Mooresville’s decided-upon investments will be made solely with the town’s first tranche of ARP funds, totaling approximately $6.2 million. Considered projects, if approved, will be funded using the town’s second tranche. These ideas include cybersecurity, transportation and additional support to organizations serving those most affected by COVID-19.
Mooresville is a rapidly growing town that has seen its population balloon more than 53 percent over the last 10 years. With that level of growth comes both challenges and opportunity. There is the need for significant infrastructural investments to meet the demands of the growing population, and through those needed investments, there is the unique occasion to set the town up for success through well-planned and transformational improvements.
Local leaders are proving up to the task. Mooresville’s ARP plan hits the mark on both long- and short-term issues.
“We have tremendous capital needs for the next five years as a growing community, so we look for opportunities where the ARP funds could fill in the gaps,” said Assistant Town Manager Beau Falgout. “How can these funds be leveraged to do those capital projects to have a long-lasting impact?”
Towards the long-term vision, the majority of first tranche funds is going towards a capital project – Liberty Park. That project has been a long-held goal of the town, and will include trail improvements, playground improvements, water features, multi-use facilities and overall site improvements. The rapidly growing community necessitated increased and improved public space, and that goal took on added significance with the need for outdoor places due to the pandemic.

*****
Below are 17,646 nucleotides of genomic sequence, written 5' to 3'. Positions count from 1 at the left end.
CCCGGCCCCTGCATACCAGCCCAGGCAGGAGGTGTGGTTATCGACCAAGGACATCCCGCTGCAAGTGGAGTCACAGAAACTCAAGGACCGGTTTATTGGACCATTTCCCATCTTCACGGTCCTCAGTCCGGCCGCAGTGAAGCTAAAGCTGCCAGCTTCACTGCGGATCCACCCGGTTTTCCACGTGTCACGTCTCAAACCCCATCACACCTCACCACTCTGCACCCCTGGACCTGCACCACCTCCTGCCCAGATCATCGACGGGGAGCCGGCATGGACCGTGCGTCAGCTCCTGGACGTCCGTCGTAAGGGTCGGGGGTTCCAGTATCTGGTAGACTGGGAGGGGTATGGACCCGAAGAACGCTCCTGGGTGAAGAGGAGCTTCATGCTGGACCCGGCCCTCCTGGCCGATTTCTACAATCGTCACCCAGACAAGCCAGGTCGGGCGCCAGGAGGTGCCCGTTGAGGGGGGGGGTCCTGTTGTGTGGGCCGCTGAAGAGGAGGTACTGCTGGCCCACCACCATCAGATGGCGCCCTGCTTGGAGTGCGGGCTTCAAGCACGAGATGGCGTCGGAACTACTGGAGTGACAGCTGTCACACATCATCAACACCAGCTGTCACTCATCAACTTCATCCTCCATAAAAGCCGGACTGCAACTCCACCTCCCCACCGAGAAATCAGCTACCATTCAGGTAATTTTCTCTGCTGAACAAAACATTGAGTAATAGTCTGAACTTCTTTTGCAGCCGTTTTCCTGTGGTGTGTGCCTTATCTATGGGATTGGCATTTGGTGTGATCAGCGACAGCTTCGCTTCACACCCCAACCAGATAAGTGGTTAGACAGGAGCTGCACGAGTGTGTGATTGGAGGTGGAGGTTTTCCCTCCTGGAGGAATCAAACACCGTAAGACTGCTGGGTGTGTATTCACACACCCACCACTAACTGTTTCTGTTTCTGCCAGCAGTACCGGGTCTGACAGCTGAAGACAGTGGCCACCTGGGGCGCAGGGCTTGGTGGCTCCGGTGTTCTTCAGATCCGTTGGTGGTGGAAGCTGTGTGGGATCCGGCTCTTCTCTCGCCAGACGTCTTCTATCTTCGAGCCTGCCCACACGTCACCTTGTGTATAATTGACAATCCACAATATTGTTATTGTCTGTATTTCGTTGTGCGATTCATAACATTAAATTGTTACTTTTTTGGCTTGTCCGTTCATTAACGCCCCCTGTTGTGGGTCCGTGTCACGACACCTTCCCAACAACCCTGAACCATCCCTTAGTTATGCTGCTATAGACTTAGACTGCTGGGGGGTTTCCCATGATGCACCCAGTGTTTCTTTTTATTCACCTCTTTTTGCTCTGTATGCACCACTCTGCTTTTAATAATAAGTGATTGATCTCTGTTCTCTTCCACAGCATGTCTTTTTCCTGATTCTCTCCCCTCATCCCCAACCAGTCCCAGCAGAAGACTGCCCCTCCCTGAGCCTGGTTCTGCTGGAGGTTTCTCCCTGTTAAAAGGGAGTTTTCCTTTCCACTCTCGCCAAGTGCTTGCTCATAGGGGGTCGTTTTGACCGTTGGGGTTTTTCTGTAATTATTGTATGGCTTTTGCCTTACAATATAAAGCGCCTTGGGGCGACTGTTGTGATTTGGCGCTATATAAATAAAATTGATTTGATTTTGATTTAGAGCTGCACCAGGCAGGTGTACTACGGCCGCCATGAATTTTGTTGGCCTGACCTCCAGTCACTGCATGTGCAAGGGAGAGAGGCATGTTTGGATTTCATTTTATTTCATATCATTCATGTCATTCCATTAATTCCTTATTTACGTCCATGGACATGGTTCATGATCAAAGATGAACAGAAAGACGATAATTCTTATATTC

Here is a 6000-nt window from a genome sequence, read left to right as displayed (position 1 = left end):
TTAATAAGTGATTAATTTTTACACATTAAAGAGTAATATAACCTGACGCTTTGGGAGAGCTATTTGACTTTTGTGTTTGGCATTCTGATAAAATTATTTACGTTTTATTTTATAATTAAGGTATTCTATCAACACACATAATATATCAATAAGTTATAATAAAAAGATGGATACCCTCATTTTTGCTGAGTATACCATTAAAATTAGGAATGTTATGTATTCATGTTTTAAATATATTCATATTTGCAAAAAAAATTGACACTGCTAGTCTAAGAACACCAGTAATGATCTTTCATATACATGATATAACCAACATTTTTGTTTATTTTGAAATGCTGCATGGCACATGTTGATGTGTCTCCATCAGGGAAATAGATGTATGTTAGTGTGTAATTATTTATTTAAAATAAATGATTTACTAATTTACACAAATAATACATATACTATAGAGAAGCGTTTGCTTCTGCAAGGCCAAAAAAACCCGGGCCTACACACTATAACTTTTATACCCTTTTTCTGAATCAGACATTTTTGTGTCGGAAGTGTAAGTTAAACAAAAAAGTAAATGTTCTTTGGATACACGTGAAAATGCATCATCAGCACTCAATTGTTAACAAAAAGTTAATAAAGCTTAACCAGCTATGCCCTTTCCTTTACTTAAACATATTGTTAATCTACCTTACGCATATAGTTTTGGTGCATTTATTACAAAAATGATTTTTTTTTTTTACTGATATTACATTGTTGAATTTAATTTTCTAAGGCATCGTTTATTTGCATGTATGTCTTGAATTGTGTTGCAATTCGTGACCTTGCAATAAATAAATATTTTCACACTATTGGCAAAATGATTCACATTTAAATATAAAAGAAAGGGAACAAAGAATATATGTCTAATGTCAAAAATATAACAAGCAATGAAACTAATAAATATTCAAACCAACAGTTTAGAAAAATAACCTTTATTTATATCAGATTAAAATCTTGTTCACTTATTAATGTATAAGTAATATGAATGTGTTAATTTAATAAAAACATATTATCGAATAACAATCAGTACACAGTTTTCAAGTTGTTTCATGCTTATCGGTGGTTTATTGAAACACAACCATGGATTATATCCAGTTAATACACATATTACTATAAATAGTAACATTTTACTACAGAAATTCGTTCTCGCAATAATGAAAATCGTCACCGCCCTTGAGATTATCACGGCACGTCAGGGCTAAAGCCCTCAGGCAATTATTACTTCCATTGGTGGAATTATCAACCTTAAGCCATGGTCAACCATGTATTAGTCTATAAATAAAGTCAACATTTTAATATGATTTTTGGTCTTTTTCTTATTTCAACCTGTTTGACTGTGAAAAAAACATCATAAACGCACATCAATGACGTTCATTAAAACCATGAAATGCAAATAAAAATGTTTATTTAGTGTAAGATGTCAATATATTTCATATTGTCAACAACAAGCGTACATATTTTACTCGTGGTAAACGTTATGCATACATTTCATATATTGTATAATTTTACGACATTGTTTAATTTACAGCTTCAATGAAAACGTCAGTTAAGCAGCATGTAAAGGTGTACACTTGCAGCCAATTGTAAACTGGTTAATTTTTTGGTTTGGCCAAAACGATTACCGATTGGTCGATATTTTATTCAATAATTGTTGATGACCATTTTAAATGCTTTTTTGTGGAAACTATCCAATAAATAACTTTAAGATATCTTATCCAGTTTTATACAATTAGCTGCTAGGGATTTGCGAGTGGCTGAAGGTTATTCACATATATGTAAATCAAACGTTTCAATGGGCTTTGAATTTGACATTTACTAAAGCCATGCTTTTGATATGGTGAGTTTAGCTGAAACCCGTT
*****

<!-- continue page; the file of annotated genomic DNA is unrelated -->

In the short-term, Mooresville focused on COVID-specific actions: vaccine incentives, employee premium pay, and outside funding to areas of the community most impacted by the pandemic. Both these initiatives and the Liberty Park project are funded by Mooresville’s first tranche. The town’s second tranche has not yet been allocated.
“We’ve developed a plan, then left some flexibility for the second tranche,” said Falgout. “The first tranche addresses immediate needs and closes some funding gaps to have long-term impact.”
Website. Mooresville’s plan has been transparently communicated to its citizens through the town’s ARP webpage. This site contains both information on the federal legislation, exact funding amounts towards each project, and contact information for public input.
Citizen engagement. Funds in both tranches are dedicated towards funding outside agencies addressing those most impacted by the pandemic, and the town has created a website to receive feedback on that topic. The town has accepted public input throughout the process, and that contact information has been made readily available.
Decision-making process. “We did not create projects out of the blue,” Falgout said. The Liberty Park project was already a decided-upon investment prior to receiving ARP funds. Additionally, the town put together an internal committee to vet each proposal, and each idea was thoroughly discussed by the Town Board of Commissioners.
Justification. To meet the requirements of eligible expenditures under U.S. Treasury guidance, Mooresville has provided justification for each approved expense in its Grant Project Ordinances, which are linked below.
Accounting, Reporting, Oversight. Mooresville tentatively plans to either hire or contract out assistance to oversee the reporting requirements associated with ARP.